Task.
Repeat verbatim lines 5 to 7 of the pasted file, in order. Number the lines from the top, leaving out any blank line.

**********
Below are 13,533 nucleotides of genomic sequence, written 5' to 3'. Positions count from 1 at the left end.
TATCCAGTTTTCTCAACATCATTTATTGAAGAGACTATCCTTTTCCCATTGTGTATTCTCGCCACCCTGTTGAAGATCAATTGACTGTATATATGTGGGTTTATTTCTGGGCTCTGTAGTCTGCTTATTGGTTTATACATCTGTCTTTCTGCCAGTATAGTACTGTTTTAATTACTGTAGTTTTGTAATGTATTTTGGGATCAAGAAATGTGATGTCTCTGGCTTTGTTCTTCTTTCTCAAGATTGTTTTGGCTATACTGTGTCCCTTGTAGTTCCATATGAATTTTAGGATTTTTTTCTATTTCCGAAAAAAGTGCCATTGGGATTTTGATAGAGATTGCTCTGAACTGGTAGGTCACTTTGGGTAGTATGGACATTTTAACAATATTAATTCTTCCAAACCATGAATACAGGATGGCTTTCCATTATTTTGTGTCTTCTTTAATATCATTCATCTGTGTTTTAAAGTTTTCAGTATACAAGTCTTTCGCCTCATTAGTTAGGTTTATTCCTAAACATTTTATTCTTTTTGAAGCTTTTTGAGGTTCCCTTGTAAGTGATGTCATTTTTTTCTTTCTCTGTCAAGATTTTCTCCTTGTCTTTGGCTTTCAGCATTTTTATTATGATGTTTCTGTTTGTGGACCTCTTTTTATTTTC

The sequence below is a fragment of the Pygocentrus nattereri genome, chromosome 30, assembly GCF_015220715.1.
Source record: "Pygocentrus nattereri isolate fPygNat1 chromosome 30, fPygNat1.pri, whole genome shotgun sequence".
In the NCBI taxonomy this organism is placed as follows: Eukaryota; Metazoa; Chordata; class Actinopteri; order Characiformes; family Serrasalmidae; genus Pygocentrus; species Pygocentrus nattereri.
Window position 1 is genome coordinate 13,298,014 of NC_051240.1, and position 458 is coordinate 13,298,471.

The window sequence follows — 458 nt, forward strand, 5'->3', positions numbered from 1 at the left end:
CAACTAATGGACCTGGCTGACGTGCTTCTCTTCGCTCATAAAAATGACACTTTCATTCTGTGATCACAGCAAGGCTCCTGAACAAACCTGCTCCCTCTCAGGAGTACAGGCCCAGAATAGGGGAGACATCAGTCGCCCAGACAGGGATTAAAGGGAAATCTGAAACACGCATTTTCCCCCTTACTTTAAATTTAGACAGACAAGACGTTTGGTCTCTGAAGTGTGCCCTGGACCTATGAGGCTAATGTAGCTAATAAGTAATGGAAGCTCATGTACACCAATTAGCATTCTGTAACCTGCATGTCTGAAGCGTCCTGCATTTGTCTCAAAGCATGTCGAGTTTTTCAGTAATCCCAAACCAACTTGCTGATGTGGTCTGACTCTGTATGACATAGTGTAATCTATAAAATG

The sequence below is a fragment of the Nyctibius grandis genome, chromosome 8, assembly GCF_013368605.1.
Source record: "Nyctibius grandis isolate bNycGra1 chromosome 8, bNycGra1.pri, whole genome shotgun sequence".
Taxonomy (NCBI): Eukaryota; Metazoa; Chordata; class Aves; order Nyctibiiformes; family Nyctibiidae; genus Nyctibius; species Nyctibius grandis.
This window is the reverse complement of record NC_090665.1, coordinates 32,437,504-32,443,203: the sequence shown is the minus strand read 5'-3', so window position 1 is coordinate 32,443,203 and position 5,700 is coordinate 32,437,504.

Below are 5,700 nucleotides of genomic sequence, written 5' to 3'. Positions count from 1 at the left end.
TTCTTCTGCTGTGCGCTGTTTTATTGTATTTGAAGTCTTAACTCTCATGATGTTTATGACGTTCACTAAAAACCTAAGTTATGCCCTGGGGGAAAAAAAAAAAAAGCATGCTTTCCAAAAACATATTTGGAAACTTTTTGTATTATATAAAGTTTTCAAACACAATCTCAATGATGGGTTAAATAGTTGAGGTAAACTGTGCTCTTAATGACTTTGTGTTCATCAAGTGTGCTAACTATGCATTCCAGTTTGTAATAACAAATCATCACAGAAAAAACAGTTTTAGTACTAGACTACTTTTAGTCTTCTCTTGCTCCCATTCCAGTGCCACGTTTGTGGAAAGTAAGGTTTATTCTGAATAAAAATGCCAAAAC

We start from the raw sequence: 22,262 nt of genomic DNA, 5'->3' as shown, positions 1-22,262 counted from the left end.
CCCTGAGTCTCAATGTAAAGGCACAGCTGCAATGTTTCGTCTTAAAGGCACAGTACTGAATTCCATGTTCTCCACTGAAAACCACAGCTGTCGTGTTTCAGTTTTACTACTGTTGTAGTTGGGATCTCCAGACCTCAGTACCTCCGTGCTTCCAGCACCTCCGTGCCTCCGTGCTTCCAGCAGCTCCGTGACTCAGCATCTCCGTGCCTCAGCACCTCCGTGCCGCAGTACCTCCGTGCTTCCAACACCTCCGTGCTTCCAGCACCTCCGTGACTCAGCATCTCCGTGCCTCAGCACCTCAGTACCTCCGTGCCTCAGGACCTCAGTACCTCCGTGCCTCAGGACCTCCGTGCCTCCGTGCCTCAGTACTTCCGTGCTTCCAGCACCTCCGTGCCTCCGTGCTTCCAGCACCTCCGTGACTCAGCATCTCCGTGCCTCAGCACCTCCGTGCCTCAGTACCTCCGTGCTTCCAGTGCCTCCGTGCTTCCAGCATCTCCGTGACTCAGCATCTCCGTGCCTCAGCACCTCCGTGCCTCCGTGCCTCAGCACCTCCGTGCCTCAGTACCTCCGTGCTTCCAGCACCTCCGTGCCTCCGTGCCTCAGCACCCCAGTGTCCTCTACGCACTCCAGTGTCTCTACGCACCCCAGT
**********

In the NCBI taxonomy this organism is placed as follows: Eukaryota; Metazoa; Chordata; class Actinopteri; order Characiformes; family Serrasalmidae; genus Pygocentrus; species Pygocentrus nattereri.
Window position 1 is genome coordinate 13,298,014 of NC_051240.1, and position 458 is coordinate 13,298,471.

The window sequence follows — 458 nt, forward strand, 5'->3', positions numbered from 1 at the left end: